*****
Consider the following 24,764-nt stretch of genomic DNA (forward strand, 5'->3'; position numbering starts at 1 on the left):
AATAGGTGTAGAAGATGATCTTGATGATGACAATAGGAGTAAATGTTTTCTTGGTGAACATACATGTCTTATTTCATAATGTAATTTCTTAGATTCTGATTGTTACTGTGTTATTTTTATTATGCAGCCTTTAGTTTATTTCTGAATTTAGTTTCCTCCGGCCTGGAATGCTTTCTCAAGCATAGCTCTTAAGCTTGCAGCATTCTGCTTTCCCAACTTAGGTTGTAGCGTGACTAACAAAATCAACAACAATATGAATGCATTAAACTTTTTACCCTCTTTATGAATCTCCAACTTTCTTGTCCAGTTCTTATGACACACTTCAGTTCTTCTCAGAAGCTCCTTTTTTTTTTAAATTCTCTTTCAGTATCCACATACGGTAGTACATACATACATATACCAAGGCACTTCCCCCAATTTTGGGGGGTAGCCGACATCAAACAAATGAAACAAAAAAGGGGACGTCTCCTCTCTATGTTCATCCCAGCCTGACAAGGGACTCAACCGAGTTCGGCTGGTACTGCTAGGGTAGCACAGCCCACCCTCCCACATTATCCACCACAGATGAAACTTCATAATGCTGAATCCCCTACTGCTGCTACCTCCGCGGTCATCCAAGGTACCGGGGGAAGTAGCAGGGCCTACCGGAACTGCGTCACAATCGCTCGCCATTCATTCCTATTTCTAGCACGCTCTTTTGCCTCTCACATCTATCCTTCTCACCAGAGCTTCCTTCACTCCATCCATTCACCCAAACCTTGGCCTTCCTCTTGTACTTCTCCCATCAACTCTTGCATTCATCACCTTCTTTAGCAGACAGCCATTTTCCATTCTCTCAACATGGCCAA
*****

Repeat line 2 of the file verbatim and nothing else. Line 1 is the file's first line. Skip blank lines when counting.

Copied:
AATAGGTGTAGAAGATGATCTTGATGATGACAATAGGAGTAAATGTTTTCTTGGTGAACATACATGTCTTATTTCATAATGTAATTTCTTAGATTCTGATTGTTACTGTGTTATTTTTATTATGCAGCCTTTAGTTTATTTCTGAATTTAGTTTCCTCCGGCCTGGAATGCTTTCTCAAGCATAGCTCTTAAGCTTGCAGCATTCTGCTTTCCCAACTTAGGTTGTAGCGTGACTAACAAAATCAACAACAATATGAATGCATTAAACTTTTTACCCTCTTTATGAATCTCCAACTTTCTTGTCCAGTTCTTATGACACACTTCAGTTCTTCTCAGAAGCTCCTTTTTTTTTTAAATTCTCTTTCAGTATCCACATACGGTAGTACATACATACATATACCAAGGCACTTCCCCCAATTTTGGGGGGTAGCCGACATCAAACAAATGAAACAAAAAAGGGGACGTCTCCTCTCTATGTTCATCCCAGCCTGACAAGGGACTCAACCGAGTTCGGCTGGTACTGCTAGGGTAGCACAGCCCACCCTCCCACATTATCCACCACAGATGAAACTTCATAATGCTGAATCCCCTACTGCTGCTACCTCCGCGGTCATCCAAGGTACCGGGGGAAGTAGCAGGGCCTACCGGAACTGCGTCACAATCGCTCGCCATTCATTCCTATTTCTAGCACGCTCTTTTGCCTCTCACATCTATCCTTCTCACCAGAGCTTCCTTCACTCCATCCATTCACCCAAACCTTGGCCTTCCTCTTGTACTTCTCCCATCAACTCTTGCATTCATCACCTTCTTTAGCAGACAGCCATTTTCCATTCTCTCAACATGGCCAA